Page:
The World Trade Organization Controversy – Literature review Example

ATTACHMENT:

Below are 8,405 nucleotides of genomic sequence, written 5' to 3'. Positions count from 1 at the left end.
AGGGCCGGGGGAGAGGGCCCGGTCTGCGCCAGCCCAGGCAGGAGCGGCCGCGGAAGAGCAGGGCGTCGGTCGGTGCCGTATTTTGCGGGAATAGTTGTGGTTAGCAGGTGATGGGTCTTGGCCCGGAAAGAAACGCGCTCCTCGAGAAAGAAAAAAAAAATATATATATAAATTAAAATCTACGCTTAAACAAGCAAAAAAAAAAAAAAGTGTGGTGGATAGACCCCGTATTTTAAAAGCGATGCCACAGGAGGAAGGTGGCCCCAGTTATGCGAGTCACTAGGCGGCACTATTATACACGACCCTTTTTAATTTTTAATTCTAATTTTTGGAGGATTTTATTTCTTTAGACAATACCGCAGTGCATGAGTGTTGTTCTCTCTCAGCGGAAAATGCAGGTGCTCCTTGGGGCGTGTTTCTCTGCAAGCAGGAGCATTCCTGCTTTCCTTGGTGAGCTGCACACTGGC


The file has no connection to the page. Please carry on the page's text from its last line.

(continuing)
The paper "The World Trade Organization Controversy" is an excellent example of a literature review on macro and microeconomics. The World Trade Organization is a global body tasked with the role of enhancing trade on the international front. It works to reduce barriers to trade while ensuring that countries worldwide reap the most benefits from commerce. However, the WTO has historically received a backlash from both developed and developing countries. On the one hand, the richer countries claim the organization should not exercise its power over them, while, on the other, the poorer countries regard it as a representative of the rich countries. However, its purpose to promote trade interests through opening up barriers, thereby encouraging imports and exports in equal measure, means that huge multinational companies will have access to global markets. This is a cause for concern for the agricultural and food sector. Kenner & Pearlstein (2012) note that the growth of such companies as, say, Tyson, is disadvantageous to the consumer and competitors. The expansion of trade to a global level is also discouraging the sovereignty of nation-states, and reducing the level of control over the quality of food products produced, putting the health of consumers at risk. The role of the World Trade Organization is to expand trade throughout the world, with a move towards globalization. However, globalization has its fair share of criticism; the most outstanding one of which is that less powerful nations have less of a say in the direction such debates take. It appears to the poorer nations that their more powerful counterparts make decisions that have an impact on the course of their lives on their behalf, pushing them to the sidelines. However, the WTO has countered this allegation. Legrain (2004) supports the WTO efforts, bashing the claim that developed countries’ opinions matter less. He refers to Ecuador’s example on bananas, in which the EU had turned down their exports and imposed a host of restrictions that made trade difficult due to the increased cost of export. However, the author fails to mention the fact that exports from developed countries far outdo those from developing ones. Case in point, Chinese exports have flooded the world economy, while their imports have been kept at a minimum. Multinational companies are discouraging competition by allowing their tremendous growth at the expense of smaller players. In the production of food, the Ecuadorian case to which Legrain refers is just an outstanding one in an ocean of multinational corporation exports. Consider, for instance, the role of Tyson. According to Kenner & Pearlstein (2012), Tyson is the world’s largest producer and packager of meat products. Its rise has been attributed to a discovery of ways to reduce the cost of production. One of the ways through which the company has achieved this is by, for instance, using supplements to decrease the amount of time chicken takes to fully grow. By expanding such operations to an extremely large scale by incorporating even small scale farmers, Tyson has grown tremendously over time. Economies of scale dictate that producing things in bulk lowers the unit cost. Due to the magnitude of Tyson’s operations, it is difficult for smaller companies to match their level. Therefore, even though Ecuador does show a benefit of breaking down barriers to trade, multinational companies are set to reduce this impact through their international expansions. Since the rise of McDonald’s, fast food restaurants have increased throughout the world. Even companies such as KFC, Domino’s, and Pizza Hut that were traditionally reserved to developed countries have started encroaching into growing markets in Latin America and Africa. The greatest criticism such restaurants have received is the quality of their foods, which has contributed to the rise in obesity. The WTO’s efforts to encourage foreign investments has enabled the ease of access to such markets. French (2000) notes that foreign direct investments have increased by a whopping 1500 percent over the two-decade period ending at the turn of the millennium. That should be encouraging. However, local governments often have little or no control over what these companies produce, and the effect of such foods to personal health. Kenner & Pearlstein (2012) describes the deplorable conditions under which chickens are kept at the pens while being grown at an incredibly fast rate. The supplements fed to them and the denial of exposure to sunlight means that their health is compromised, which flows over to the consumer. The WTO’s operations are on the state level. Therefore, they may not pay attention to such concerns, so long as countries have access to foreign markets. Another challenge of globalization is expounded well by Stiglitz (2007) – environmental degradation. He argues that while countries such as India and China have industrialized over the last several decades, the environmental cost of this has grown. The low oxygen levels in large cities such as Beijing should not be replicated in any other country. In recent years, many global companies have relocated their production to China with the aim of reducing cost. If this trend continues in any other place on the globe, the consequences will be environmentally detrimental. Different countries may form trade pacts in line with WTO’s dictates of eradicating barriers to trade. However, the organization does not have the ability to enforce any rules it puts forth. If, for instance, an entire region agrees to allow free trade, foreign investment in the form of such foreign companies may completely disregard regulations on the environment, and with the huge amounts of money at their disposal, cut corners to avoid accountability. Since the WTO cannot prosecute or sanction anyone, environmental rules will easily be flouted without consequence. In conclusion, the WTO’s main objective is to promote trade. However, concerns about the power of multinational companies over small local competitors and, sometimes, entire governments, has adversely affected sovereignty. Governments cannot control the quality of foods, affecting the health of consumers. Furthermore, the environment has suffered due to the expansion of industry, such as steel. There is a need to ensure less-developed countries have a bigger say in the affairs of global trade since they are also affected. In addition, trade should not only end at profits, other concerns, such as human welfare and the environment should also take center stage.